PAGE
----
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If I had seen this scene in a Japanese painting, I would have said that it was completely exaggerated and out-of-proportion, but here it is in real life.

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The tiny piece of shade offered at high noon by this venerable old juniper at the highest point of the Muir Gorge bypass was most welcome.

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And now we head down toward the river again.

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The dry bed of Cathedral Creek, across the river from our campsite.

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The trail plunged down into the trees again. 

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This area had been burned, but not so badly that the majority of the tall trees were lost. The woodland had an open, expansive feel about it. It reminded me of Joaquin Miller’s writings in “Life Amongst the Modoc,” about their use of controlled fires to keep lines of sight open for hunting and such.

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Looks like someone had a dinner party here!

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One more climb into the granite…

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…back down to the trees…

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…and back to the river again. We didn’t stop to swim here, and now I am regretting it. That’s an Olympic-sized swimming hole!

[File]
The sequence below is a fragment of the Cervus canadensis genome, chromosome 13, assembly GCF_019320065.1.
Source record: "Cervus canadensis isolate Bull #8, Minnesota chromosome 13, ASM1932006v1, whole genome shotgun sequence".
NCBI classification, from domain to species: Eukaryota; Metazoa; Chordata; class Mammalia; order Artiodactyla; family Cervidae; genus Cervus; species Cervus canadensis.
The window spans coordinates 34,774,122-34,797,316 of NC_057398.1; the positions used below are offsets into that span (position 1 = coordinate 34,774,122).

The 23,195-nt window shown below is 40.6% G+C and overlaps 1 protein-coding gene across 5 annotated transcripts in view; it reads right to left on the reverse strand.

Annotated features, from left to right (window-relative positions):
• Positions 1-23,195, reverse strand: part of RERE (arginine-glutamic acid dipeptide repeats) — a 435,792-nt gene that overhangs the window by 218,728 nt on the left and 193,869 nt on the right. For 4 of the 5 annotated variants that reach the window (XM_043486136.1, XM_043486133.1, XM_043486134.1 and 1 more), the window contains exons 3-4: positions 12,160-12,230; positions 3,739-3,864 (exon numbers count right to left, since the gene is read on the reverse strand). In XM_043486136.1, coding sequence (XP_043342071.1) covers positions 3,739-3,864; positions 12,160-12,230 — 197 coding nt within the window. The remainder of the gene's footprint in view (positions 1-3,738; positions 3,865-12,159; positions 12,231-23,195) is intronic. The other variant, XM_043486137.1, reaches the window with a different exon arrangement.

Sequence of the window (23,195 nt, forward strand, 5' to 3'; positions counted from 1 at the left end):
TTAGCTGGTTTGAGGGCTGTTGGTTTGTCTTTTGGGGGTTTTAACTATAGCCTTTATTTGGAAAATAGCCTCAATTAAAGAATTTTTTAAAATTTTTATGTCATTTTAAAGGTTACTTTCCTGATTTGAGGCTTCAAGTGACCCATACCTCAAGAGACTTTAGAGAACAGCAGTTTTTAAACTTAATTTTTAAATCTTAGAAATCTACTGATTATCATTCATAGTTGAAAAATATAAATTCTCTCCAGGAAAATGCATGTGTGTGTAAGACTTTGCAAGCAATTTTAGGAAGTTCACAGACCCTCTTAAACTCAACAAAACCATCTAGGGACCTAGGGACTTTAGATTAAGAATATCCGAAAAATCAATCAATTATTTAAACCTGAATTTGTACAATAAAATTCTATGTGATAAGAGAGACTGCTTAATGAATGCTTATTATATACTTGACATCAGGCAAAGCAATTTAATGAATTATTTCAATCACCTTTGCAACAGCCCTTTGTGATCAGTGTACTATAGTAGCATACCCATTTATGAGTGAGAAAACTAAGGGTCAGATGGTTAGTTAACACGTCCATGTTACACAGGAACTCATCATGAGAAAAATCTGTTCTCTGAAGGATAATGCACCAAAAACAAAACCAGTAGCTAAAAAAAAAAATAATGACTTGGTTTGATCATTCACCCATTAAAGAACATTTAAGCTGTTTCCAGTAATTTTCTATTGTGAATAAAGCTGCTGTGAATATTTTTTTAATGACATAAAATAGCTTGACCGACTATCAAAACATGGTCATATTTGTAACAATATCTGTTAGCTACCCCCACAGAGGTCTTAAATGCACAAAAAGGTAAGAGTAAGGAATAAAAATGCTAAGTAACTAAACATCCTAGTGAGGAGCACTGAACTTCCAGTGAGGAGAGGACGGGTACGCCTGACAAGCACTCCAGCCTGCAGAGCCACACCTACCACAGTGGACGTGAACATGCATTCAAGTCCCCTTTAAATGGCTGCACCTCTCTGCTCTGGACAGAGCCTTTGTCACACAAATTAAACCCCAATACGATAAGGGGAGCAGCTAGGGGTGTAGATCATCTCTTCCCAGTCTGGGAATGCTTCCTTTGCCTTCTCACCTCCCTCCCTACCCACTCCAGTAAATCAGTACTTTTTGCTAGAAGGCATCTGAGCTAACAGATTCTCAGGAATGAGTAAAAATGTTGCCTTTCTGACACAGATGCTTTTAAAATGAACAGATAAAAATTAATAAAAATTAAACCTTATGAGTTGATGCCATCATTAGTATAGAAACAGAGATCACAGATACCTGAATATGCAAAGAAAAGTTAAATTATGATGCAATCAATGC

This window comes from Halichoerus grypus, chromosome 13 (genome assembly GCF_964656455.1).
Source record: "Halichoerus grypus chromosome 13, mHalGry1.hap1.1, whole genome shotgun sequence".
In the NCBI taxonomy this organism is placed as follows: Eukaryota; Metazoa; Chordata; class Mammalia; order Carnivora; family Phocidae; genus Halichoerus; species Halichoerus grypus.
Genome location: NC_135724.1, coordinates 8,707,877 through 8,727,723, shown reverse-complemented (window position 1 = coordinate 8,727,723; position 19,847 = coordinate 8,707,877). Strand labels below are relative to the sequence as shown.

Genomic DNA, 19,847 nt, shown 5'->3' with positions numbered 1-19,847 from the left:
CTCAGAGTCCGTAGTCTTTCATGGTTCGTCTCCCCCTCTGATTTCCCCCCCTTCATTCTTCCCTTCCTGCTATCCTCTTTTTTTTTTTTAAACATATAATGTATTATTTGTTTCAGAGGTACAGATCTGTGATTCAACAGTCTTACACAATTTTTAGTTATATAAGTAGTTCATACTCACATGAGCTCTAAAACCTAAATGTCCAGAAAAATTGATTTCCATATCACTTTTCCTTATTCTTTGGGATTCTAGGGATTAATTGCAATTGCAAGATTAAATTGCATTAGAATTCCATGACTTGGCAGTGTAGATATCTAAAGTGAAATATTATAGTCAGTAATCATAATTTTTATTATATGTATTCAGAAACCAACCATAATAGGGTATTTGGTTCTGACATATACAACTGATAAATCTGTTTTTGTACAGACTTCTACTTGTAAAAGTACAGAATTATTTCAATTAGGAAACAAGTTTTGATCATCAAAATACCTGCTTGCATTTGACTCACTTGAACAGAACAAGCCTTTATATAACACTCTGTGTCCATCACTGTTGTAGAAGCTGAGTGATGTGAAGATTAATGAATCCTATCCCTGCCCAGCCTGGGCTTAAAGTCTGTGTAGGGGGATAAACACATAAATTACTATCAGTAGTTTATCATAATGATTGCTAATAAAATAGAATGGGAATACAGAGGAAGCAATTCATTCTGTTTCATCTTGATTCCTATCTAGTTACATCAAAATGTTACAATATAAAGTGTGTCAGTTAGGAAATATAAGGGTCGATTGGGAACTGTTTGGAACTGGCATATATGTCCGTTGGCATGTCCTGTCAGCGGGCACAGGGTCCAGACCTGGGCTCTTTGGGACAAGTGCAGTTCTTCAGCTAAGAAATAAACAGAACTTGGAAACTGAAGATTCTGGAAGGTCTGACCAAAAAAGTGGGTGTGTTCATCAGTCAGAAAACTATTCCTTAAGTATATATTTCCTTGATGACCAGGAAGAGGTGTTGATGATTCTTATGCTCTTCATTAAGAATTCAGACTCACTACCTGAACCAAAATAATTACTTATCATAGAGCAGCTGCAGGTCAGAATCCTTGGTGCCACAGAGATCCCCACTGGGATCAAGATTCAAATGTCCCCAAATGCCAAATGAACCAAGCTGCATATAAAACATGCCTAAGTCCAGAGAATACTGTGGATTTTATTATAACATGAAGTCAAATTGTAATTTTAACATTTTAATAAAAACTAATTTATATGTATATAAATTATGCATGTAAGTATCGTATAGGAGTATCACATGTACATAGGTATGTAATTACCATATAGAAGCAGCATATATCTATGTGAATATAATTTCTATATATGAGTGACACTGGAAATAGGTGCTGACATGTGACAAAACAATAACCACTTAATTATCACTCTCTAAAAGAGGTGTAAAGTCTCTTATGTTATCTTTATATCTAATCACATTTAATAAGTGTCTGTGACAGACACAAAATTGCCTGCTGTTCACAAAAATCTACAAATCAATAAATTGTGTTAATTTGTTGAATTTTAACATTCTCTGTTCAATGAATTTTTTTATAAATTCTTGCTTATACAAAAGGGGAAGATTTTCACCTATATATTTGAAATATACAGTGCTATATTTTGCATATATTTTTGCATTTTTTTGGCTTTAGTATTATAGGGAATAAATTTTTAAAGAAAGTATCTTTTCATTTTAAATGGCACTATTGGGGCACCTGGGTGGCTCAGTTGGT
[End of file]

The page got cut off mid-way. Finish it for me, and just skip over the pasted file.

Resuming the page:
We set up our tents and took naps for about an hour or so. B is still napping.

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It was a little buggy there, among the trees, but not bad at all.

Our campsite is in a stand of cedar and oak. A fire came through here some years ago, and there are a few tall cedars standing dead. None right by camp, but close enough to hit it if one chanced to fall while we’re here. That’s a scary thought, after having been at a river camp on the Tuolumne a few years ago, when a seemingly healthy and huge old oak, laden with acorns and leaves, fell down in the middle of the night. If anyone other than the quick-witted, athletic river guides had been sleeping under it, I am sure that someone would have died. Or if any of them had been in a tent. They had just enough time to wake and run before it came crashing down, after a loud cracking sound. I have been leery of trees ever since.